04.17.2018 0

Scooter Libby pardon shows Donald Trump understands Mueller is not about justice, but about getting scalps

By Printus LeBlanc

If you couldn’t tell by the collective gasp from Washington D.C., late last week President Donald Trump pardoned an innocent man, Scooter Libby. The mainstream media went crazy believing the pardon was a signal to the current Special Counsel Robert Mueller, letting him know he will pardon anyone he prosecutes. What is more important is Trump’s pardon rights a wrong. Scooter Libby was caught up in the net of an overzealous Special Counsel that showed no interest in getting to the truth, sound familiar.

On July 14, 2004, the late Robert Novak wrote a column titled “Mission to Niger” for the Washington Post. In the column, Novak responds to a previous article by Ambassador Joe Wilson stating, “Wilson never worked for the CIA, but his wife, Valerie Plame, is an agency operative on weapons of mass destruction. Two senior administration officials told me that Wilson’s wife suggested sending him to Niger to investigate the Italian report. The CIA says its counter-proliferation officials selected Wilson and asked his wife to contact him.”

That paragraph launched a Special Counsel investigation trying to identify who Novak’s source was that leaked the name of Valerie Plame as a CIA officer. Then Deputy Attorney General James Comey, there’s a familiar name, appointed Patrick Fitzgerald to investigate the issue.

It quickly became apparent that Fitzgerald was not interested in finding out who leaked the name but was more interested in going after Vice President Dick Cheney. At the time there was an ongoing political struggle between Secretary of State Colin Powell and Vice President Dick Cheney. Colin Powell’s Deputy, Richard Armitage would eventually admit to being Novak’s source, but no charges were filed.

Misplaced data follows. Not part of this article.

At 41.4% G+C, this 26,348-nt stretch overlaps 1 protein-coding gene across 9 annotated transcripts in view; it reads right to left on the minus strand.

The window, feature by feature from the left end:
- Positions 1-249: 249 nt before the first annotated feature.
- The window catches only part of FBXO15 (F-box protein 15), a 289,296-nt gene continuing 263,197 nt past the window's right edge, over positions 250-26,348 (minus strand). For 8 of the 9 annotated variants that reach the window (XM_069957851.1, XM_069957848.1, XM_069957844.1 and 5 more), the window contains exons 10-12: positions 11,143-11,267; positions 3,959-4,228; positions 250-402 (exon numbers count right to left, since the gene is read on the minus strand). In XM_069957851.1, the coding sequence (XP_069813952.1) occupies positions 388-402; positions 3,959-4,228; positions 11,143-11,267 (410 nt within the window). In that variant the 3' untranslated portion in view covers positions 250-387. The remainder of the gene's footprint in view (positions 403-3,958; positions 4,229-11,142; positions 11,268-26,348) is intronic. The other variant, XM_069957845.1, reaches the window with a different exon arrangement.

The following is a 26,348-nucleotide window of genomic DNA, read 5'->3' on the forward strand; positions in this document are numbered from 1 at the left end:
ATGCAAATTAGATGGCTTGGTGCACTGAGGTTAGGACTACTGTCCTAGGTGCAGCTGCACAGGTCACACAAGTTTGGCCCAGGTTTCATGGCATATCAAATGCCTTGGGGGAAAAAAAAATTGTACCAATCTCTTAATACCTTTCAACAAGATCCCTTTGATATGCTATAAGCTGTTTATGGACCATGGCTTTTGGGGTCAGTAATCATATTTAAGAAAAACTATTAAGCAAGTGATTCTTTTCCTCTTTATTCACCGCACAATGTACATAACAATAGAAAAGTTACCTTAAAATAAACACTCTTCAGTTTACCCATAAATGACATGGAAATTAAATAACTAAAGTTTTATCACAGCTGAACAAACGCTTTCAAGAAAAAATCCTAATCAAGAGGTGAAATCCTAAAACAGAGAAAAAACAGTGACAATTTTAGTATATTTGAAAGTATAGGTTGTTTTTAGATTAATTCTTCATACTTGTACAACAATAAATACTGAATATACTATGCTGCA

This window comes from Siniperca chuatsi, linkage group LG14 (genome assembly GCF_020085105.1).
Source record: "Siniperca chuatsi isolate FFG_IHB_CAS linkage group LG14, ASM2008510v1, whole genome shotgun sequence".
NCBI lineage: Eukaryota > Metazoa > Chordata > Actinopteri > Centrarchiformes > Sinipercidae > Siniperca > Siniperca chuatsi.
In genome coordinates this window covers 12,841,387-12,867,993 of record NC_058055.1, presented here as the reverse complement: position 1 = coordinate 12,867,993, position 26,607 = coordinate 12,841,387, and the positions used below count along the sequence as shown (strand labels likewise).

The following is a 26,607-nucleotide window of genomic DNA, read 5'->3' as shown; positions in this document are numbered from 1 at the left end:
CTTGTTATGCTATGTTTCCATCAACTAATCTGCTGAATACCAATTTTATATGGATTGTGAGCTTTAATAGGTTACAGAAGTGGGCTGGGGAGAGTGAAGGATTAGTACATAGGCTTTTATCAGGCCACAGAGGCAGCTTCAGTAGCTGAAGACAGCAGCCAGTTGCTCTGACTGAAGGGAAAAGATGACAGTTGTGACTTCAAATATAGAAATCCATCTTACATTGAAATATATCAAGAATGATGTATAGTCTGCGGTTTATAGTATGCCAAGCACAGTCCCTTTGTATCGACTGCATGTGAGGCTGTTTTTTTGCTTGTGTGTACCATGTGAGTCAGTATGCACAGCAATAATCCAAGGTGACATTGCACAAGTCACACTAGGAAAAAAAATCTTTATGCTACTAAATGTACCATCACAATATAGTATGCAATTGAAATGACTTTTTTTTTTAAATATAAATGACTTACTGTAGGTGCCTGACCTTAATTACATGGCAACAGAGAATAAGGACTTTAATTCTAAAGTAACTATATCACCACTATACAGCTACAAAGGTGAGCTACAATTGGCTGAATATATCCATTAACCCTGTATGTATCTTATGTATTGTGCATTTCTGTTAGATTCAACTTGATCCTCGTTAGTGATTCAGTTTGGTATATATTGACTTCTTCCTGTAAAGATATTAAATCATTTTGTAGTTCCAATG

Novak himself wrote about his ordeal with the Fitzgerald in 2006 claiming Fitzgerald knew who the leak was early on stating, “For nearly the entire time of his investigation, Fitzgerald knew — independent of me — the identity of the sources I used in my column of July 14, 2003. A federal investigation was triggered when I reported that former Ambassador Joseph Wilson’s wife, Valerie Plame Wilson, was employed by the CIA and helped initiate his 2002 mission to Niger. That Fitzgerald did not indict any of these sources may indicate his conclusion that none of them violated the Intelligence Identities Protection Act.”

Not only did Fitzgerald know who the leaker was, Fitzgerald told the leaker to be quiet about the leak. Richard Armitage told CBS that Fitzgerald, “asked me not to discuss this, and I honored his request.”

This begs the question if Fitzgerald knew who leaked the name early on in the investigation, and Armitage was not indicted after he admitted to the crime Fitzgerald was supposed to investigate, what was Fitzgerald investigating?

Libby would eventually be convicted of obstructing justice and perjury, not because he lied or obstructed justice, but because different people had different recollections of conversations they had with Libby. Imagine trying to recall every phone conversation you had within a three-month period perfectly. If you get calls mixed up, you are guilty by that standard of “justice.”

The Mueller investigation is starting to look an awful lot like the Fitzgerald inquisition. Neither Special Counsel investigated what it was originally formed to investigate. If Mueller was investigating Russian interference, wouldn’t he investigate the Russian hack of the DNC server? There have been no reports Mueller has looked at the hack or Wikileaks, which published the DNC and John Podesta emails. It has been proven Fitzgerald knew who the leaker was but continued to harass people in hopes of getting to his ultimate prize, the Vice President.

Perhaps the most important lesson to take from the pardon of Libby is that President Trump now knows Mueller is not about justice. Mueller is about getting the highest-level scalp he can, just as Fitzgerald was. The President should not talk to Mueller because as the Libby prosecution shows, getting one of hundreds of phone conversations confused can be your downfall.

Printus LeBlanc is a contributing editor at Americans for Limited Government.

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